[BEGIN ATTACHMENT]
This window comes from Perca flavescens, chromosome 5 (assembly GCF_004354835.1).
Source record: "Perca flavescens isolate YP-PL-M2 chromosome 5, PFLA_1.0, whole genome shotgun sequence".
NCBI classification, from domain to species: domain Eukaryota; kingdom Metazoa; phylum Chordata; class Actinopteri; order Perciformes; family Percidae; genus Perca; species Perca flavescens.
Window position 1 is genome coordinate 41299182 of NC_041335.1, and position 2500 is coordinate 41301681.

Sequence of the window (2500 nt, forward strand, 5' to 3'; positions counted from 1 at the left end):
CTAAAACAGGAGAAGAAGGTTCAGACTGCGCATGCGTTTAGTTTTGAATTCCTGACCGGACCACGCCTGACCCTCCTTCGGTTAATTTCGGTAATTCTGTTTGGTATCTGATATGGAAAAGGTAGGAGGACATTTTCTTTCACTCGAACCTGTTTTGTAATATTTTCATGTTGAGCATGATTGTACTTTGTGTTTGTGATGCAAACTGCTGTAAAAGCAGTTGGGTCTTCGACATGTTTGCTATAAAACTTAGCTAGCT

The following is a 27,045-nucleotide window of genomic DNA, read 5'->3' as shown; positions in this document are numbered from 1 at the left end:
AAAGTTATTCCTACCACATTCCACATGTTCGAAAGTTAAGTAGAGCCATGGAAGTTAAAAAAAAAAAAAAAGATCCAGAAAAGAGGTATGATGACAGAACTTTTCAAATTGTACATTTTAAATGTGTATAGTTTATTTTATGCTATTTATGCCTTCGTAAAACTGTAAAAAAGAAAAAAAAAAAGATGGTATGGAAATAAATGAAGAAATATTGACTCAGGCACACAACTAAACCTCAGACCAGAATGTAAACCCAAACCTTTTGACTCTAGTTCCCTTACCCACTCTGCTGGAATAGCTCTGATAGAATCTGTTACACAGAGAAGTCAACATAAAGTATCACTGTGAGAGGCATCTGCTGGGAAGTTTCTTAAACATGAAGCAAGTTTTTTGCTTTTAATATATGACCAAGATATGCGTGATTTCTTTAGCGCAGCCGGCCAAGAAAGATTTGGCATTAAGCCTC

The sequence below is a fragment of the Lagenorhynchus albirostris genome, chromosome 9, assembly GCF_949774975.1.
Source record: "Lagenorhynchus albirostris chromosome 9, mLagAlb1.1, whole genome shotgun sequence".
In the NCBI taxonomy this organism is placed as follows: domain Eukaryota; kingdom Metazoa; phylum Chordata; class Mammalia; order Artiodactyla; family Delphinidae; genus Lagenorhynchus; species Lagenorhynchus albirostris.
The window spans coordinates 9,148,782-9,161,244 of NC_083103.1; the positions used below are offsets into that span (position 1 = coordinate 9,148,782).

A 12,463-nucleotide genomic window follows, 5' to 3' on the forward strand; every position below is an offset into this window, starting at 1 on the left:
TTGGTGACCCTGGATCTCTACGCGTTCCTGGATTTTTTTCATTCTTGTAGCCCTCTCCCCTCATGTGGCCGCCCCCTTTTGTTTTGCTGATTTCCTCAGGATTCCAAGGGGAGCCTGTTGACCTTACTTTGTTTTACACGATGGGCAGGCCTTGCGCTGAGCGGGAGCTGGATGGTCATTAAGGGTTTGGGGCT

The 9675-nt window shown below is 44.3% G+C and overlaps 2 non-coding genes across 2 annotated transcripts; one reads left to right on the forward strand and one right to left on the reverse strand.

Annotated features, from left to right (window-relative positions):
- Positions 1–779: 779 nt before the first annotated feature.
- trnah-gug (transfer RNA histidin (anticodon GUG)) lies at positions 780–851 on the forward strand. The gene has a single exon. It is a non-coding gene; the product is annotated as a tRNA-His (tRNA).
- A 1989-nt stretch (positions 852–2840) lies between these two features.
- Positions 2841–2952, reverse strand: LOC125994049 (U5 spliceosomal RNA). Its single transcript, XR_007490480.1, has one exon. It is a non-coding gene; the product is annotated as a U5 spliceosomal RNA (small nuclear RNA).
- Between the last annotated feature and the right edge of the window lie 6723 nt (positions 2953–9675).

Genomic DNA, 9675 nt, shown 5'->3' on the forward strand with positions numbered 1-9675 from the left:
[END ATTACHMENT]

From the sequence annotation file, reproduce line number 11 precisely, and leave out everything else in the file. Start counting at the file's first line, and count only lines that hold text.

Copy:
In the NCBI taxonomy this organism is placed as follows: domain Eukaryota; kingdom Metazoa; phylum Chordata; class Mammalia; order Artiodactyla; family Delphinidae; genus Lagenorhynchus; species Lagenorhynchus albirostris.